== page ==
By Khalid Noor, 2020.

Construction contractors or construction managers who run construction projects similarly to one who would start their own construction business and may want to run projects themselves tend to have degrees such as a bachelor’s degree. This article however, will discuss if a degree is actually a requirement to start a construction company.

To provide some context, if one is looking to be hired as a contractor or construction manager then more education in their respective field is more attractive to employers for various reasons. It is going to put you far ahead of other candidates without the experience and education background. 

That being said, you do not need a degree. On the other hand, while you don’t exactly need to complete a certificate either, completing some forms of certificate are extremely beneficial and it can be argued that without them it will be extremely difficult to learn a trade. Certificate III coupled with an apprenticeship goes a long way and gives you a proper foundation to launch off of.

Many contractors have gone this route. Without even a certificate, competition can be quite difficult when going up against others who have completed relevant certifications. It is increasingly more common that for a contractor it shows competence and illustrates the required training is already there for what is required in the field.

Before becoming a construction manager or starting your own business many individuals often attain skills through hands-on training working on construction sites, starting off working as labourers as well as apprentices and through internships that provide them advantageous training whether it be in plumbing, carpentry or any other field or trade.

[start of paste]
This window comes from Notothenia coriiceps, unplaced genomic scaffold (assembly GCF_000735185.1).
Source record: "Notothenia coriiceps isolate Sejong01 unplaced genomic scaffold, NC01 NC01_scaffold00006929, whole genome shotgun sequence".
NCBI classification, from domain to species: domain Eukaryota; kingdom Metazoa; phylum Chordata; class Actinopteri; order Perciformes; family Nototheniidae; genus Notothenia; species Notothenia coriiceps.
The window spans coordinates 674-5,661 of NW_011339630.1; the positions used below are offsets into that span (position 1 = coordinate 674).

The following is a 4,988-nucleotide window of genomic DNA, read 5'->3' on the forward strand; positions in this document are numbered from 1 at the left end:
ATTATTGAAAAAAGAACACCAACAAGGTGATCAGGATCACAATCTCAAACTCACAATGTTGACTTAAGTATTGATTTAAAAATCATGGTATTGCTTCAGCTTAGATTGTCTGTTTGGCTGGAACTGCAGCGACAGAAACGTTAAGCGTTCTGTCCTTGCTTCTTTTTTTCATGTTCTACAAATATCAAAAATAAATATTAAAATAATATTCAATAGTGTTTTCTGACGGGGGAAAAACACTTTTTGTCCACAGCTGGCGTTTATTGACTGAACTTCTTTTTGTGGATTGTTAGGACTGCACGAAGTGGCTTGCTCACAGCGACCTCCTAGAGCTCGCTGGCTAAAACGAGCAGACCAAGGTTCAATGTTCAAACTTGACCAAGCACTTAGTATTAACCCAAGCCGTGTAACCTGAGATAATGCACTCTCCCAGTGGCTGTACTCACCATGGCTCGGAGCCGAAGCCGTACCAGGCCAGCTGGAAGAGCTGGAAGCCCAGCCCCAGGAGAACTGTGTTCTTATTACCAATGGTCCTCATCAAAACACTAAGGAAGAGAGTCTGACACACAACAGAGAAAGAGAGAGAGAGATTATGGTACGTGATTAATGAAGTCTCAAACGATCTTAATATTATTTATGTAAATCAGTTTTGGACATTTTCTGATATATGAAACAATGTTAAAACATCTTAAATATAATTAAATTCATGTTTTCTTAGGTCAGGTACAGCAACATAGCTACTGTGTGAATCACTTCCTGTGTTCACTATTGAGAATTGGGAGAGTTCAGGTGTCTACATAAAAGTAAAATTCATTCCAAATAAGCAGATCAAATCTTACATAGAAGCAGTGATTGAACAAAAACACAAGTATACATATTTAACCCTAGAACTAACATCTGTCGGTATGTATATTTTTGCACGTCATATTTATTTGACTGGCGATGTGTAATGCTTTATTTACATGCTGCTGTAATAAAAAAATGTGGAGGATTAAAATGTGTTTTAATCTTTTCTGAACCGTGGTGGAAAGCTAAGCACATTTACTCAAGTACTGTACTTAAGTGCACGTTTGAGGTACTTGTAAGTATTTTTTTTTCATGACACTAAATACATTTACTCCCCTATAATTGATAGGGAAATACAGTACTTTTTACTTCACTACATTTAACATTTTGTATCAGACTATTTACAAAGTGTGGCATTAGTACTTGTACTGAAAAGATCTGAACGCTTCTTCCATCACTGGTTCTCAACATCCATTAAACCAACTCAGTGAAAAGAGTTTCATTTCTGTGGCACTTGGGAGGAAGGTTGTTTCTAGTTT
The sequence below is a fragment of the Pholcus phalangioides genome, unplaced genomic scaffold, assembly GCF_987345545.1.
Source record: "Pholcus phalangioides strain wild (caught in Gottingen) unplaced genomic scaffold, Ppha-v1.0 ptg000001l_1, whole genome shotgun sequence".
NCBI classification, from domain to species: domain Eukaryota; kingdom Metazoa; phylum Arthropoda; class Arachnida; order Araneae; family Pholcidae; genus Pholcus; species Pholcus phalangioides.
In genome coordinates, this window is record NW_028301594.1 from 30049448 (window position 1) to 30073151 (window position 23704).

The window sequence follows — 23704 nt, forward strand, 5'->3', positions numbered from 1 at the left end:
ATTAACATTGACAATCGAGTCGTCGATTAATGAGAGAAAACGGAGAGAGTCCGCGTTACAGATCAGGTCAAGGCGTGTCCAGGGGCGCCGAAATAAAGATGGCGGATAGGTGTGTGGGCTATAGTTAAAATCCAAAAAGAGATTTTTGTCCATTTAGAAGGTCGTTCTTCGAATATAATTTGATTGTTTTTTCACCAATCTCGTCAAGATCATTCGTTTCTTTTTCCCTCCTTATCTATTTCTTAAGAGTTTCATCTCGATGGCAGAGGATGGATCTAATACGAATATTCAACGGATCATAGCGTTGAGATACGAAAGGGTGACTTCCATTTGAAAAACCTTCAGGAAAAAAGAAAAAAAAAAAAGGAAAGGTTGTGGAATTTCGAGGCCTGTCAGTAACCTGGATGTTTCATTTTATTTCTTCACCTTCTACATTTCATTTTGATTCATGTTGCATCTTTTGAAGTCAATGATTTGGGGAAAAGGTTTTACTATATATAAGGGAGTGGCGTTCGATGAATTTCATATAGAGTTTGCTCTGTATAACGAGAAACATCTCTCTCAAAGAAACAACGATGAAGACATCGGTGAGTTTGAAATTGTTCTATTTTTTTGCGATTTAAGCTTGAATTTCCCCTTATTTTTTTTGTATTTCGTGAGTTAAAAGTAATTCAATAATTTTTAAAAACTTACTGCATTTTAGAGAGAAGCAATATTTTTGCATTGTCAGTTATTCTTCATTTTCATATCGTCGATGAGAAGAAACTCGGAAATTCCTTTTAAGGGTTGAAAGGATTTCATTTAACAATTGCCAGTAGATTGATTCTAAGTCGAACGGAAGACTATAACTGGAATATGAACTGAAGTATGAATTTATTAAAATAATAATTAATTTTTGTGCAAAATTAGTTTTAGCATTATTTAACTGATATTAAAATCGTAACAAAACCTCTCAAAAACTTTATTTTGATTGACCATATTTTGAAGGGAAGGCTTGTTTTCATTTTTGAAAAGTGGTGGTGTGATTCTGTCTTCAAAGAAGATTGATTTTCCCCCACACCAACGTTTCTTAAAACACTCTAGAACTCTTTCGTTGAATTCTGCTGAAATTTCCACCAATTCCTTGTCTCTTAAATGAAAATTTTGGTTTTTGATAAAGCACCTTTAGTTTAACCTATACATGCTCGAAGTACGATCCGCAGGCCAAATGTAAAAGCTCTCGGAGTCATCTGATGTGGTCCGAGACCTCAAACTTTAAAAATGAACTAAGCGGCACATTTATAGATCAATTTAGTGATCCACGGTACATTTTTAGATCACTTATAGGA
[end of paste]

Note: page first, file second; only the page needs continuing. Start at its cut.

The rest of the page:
So while you don’t need a degree it is highly recommended you get certified in something and gain some valuable experience. Unlike other industries the possibilities are endless in construction especially when it comes to certification there is so much to choose from.

The most useful way of enhancing your skills within the construction industry is completing the certifications in an upward trajectory from a certain point. As you go further up, the difficulty rises and so do your skills and competency and grasp on the construction industry.

The Qualifications Framework (AQF), which is the national policy for regulated qualifications in Australia. has a total of 10 levels, beginning at Certificate I and ending at the Doctoral Degree level. While you certainly don’t need to proceed all the way up to the doctorate level as we have established the degree is not mandatory, there are a few previous levels in the certificate range that will greatly aid you in your endeavours in the construction industry as a solid foundation is imperative and extremely difficult to gain on all on your own.

The level you currently preside at on the AQF will determine how you progress in learning. Here is an outline of some of the prominent levels where most students of building and construction find themselves at: Certificate II, Certificate III, Certificate IV, and Diploma. 

Certificate II

Certificate II is the second level in the AQF. This is typically the first stage where you would be able to enter a trade in the construction industry with the exception of plumbing. At this stage you will also likely begin an apprenticeship based on your course, with courses ranging from bricklaying to carpentry and a host of others. The length of the course here is roughly 6 to 12 months. 

Certificate III

Next, you land at Certificate III. It can be quite difficult  to learn a trade without Certificate III and an apprenticeship, it is recommended to complete this level before going off starting your own construction company as you now have some solid foundations to work with. It is also quite difficult to compete with those withCertificate III and above without one. This certificate level stresses the core competencies covered in the previous level of Certificate II. These competencies are completed with the introduction of more theoretical concepts. You will be provided with the competency to confidently go out and join the workforce at this stage. That being said, there’s no reason to stop here.